The flow direction of refrigerant through a heat pump is controlled by valves. When the refrigerant flow is reversed, the heat exchangers switch function. This flow-reversal capability allows heat pumps either to heat or cool room air.

Which means we do have a full explanation how it operates.

No contrast is showed along the entire passage.

Regards

I think the official answer is E

Sorry I typed C for wrong. I meant E
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Re: The use of heat pumps has been held back largely by skeptic [#permalink]  13 Feb 2020, 14:27
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18. The author resolves the question of whether heat pumps run counter to the principle of energy conservation by

(A) carefully qualifying the meaning of that principle
(B) pointing out a factual error in the statement that gives rise to this question
(D) denying the relevance of that principle to heat pumps
(E) explaining that heat pumps can cool, as well as heat, room air

Quote:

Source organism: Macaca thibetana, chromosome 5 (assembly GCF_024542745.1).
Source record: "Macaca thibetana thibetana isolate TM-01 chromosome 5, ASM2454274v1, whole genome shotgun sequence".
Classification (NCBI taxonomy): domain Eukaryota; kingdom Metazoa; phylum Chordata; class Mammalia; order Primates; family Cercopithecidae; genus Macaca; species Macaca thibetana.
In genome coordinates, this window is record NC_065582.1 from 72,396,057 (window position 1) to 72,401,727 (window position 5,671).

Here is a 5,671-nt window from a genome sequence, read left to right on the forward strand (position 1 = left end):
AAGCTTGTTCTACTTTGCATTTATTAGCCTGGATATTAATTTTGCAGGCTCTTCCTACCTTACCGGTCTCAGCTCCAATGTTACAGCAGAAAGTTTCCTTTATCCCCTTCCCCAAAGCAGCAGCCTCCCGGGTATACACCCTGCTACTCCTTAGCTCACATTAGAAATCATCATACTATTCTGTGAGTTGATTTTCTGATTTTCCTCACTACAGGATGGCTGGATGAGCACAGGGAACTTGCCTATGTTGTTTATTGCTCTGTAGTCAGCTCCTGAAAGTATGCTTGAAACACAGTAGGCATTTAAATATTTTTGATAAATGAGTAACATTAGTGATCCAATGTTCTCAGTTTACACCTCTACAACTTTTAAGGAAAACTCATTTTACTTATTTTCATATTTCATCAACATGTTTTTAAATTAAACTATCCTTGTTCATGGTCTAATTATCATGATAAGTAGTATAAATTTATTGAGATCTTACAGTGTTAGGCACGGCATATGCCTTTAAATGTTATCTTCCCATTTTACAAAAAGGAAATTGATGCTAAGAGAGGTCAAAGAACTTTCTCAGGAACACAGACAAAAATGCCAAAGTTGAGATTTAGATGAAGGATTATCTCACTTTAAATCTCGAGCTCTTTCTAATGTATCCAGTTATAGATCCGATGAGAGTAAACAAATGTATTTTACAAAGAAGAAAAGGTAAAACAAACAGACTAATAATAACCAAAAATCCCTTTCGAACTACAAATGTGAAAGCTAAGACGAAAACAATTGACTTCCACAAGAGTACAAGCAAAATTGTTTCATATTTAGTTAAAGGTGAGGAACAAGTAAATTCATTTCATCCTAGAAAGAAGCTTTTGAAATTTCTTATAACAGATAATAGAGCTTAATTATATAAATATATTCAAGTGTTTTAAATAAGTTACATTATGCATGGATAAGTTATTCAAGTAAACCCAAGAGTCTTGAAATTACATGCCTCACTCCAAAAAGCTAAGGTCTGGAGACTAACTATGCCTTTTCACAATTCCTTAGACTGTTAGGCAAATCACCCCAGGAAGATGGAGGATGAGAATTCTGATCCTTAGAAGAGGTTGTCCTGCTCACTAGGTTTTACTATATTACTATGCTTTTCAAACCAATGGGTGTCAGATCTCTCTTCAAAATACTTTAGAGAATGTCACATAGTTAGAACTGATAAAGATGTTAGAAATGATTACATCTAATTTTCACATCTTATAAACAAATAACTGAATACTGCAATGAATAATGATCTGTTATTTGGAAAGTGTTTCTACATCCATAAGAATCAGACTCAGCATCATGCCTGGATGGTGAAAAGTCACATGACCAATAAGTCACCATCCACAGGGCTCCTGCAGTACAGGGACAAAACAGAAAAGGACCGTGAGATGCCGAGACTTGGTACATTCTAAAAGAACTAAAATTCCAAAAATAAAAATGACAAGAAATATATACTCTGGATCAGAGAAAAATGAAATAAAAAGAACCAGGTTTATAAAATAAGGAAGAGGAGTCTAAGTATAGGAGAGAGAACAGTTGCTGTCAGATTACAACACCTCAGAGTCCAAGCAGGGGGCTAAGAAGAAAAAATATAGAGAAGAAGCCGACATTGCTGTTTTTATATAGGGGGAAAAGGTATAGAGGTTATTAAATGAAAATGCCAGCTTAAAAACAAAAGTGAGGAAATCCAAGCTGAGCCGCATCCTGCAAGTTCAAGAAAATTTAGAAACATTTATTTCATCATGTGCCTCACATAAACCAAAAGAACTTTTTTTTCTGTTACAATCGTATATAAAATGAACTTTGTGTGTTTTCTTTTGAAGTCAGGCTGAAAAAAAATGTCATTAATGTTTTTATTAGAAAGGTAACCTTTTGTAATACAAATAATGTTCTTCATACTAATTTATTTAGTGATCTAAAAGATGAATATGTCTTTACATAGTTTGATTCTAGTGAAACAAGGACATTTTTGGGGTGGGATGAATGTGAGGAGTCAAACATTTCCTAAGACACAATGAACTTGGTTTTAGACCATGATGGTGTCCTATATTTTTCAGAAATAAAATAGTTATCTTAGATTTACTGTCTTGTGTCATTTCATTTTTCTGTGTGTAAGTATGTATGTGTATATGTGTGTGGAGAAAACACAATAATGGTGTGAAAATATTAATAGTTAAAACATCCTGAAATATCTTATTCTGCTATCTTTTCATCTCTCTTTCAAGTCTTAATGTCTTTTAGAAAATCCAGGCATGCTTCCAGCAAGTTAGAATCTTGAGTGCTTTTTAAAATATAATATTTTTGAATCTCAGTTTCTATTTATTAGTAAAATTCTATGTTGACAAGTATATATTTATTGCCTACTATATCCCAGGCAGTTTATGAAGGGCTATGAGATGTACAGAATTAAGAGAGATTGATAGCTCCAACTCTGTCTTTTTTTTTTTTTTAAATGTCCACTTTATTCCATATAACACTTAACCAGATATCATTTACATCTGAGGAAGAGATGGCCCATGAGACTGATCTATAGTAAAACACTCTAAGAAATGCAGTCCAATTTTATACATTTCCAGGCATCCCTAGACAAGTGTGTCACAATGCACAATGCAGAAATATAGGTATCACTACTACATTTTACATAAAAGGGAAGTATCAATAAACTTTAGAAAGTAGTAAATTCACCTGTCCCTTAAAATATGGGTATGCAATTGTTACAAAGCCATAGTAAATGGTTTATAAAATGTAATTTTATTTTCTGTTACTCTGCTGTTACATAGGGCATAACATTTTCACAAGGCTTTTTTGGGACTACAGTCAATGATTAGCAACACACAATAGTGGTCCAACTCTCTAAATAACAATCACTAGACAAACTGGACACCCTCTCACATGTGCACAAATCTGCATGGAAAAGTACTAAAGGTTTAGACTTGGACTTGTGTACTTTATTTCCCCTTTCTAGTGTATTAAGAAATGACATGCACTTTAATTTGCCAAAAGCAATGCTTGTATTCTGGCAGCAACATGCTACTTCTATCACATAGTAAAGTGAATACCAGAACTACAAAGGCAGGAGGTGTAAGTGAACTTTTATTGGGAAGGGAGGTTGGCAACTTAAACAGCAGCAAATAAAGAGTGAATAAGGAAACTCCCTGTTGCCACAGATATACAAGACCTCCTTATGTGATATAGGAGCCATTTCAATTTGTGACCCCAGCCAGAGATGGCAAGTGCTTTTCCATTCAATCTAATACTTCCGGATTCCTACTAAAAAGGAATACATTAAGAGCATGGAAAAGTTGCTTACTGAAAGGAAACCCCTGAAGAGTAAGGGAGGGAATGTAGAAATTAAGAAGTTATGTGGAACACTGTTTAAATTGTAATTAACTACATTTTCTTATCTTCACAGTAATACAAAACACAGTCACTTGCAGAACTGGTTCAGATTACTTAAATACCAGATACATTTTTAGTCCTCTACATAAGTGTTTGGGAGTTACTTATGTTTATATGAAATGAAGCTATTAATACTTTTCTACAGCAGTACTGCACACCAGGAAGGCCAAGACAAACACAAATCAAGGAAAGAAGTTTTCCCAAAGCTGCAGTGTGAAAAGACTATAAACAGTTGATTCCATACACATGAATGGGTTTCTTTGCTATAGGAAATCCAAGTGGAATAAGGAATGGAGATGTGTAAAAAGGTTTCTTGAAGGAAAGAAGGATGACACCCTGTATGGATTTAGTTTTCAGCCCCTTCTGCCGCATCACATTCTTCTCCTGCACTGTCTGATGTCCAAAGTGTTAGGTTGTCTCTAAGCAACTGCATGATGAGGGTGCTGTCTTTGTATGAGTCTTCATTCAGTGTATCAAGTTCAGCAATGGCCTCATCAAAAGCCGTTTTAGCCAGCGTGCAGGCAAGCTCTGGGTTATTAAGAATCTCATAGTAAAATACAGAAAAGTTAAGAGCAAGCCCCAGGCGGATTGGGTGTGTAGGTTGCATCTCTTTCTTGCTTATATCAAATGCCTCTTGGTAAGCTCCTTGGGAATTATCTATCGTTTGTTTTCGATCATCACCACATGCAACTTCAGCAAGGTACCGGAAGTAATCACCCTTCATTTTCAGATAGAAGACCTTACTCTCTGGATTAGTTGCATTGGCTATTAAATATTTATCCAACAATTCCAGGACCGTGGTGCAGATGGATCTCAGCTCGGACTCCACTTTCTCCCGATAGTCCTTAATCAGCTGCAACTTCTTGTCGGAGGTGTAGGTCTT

Heat pumps circulate a fluid refrigerant that cycles alternatively from its liquid phase to its vapor phase in a closed loop. The refrigerant, starting as a low-temperature, low-pressure vapor, enters a compressor driven by an electric motor. The refrigerant leaves the compressor as a hot, dense vapor and flows through a heat exchanger called the condenser, which transfers heat from the refrigerant to a body of air. Now the refrigerant, as a high-pressure, cooled liquid, confronts a flow restriction which causes the pressure to drop. As the pressure falls, the refrigerant expands and partially vaporizes, becoming chilled. It then passes through a second heat exchanger, the evaporator, which transfers heat from the air to the refrigerant, reducing the temperature of this second body of air. Of the two heat exchangers, one is located inside, and the other one outside the house, so each is in contact with a different body of air: room air and outside air, respectively.